Biotechnology company ArQule Inc said Japan's Kyowa Hakko Kirin Co, which holds development rights to an ArQule cancer drug in parts of Asia, suspended patient enrollment in a late-stage trial to treat lung cancer.
Shares of Woburn, Massachusetts-based ArQule fell 28 percent to a more than 9-month low of $4.81 on the Nasdaq on Wednesday. The stock, which was the biggest percentage loser on the exchange, later recouped some of the losses to trade down at $5.25.
Kyowa, which is conducting the trial in Japan, South Korea and Taiwan, followed the recommendation of an independent safety review committee in Japan after suspected cases of interstitial lung disease, which can cause scarring of lung tissue.
The safety committee has requested additional information on the cases, ArQule said. Treatment of patients already enrolled would continue during the committee's review.
The trial was investigating the use of ArQule's drug, tivantinib, in combination with Roche Holding AG's FDA-approved drug Tarceva, generically known as erlotinib, compared with a combination of erlotinib and placebo, to treat patients with non-squamous non-small cell lung cancer.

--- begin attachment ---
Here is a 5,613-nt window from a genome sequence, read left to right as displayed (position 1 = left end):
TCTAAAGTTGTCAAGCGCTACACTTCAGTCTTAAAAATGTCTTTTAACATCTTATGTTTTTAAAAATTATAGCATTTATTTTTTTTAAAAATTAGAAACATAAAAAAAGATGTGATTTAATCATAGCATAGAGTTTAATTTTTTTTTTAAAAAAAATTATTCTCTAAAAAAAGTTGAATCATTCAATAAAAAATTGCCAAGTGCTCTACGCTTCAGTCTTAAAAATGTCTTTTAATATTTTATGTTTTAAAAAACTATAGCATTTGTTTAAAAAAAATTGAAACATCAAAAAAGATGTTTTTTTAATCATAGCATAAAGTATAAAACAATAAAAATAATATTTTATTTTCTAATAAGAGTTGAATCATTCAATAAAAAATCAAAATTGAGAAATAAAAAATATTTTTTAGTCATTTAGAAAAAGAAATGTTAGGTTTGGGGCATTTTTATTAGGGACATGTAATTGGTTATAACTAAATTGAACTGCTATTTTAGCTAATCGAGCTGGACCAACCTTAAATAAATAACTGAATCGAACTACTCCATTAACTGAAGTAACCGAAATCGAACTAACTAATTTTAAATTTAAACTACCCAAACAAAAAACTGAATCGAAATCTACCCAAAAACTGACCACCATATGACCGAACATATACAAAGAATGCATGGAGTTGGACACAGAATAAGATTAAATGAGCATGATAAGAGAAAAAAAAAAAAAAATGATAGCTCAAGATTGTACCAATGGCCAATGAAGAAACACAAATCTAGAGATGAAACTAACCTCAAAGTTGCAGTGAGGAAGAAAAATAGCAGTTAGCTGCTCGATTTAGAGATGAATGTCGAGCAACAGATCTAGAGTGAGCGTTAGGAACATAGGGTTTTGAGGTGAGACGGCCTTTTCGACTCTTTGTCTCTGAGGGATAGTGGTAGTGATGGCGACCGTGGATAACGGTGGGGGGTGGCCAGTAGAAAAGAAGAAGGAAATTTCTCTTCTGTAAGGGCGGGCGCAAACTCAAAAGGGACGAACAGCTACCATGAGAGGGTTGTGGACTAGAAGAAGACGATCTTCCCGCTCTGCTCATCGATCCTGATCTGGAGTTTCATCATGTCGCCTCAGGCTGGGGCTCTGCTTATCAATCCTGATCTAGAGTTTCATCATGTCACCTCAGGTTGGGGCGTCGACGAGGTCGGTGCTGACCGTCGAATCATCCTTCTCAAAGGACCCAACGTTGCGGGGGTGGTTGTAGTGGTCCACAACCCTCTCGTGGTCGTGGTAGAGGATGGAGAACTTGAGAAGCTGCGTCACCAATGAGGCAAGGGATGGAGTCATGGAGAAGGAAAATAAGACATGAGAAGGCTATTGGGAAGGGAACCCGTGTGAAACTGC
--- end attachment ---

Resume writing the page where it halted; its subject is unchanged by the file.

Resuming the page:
Analysts expect enrollment to the trial, named ATTENTION, to resume shortly and does not expect it to affect other trials on the drug.
ArQule is developing the drug with another Japanese drugmaker Daiichi Sankyo Inc in a late-stage trial named MARQUEE for the same indication with about 1,000 patients in the United States, Europe, South America and other territories not covered by the Kyowa agreement,
"The side-effect mentioned is seen with Roche's Tarceva. As long as MARQUEE isn't delayed, the timeline for United States and European Union approvals should be unchanged as well," RBC Capital Markets analyst Adnan Butt said.
Results from the MARQUEE trial are expected later in the year.
"If positive results are reported from MARQUEE, it will completely eclipse the news of the clinical hold on ATTENTION," MLV & Co analyst George Zavoico told Reuters.
Non-small cell lung cancer occurs when malignant cells form in the tissues of the lungs. Current treatments do not cure the disease, according to the National Cancer Institute.
(Reporting By Vrinda Manocha in Bangalore; Editing by Rodney Joyce and Sriraj Kalluvila)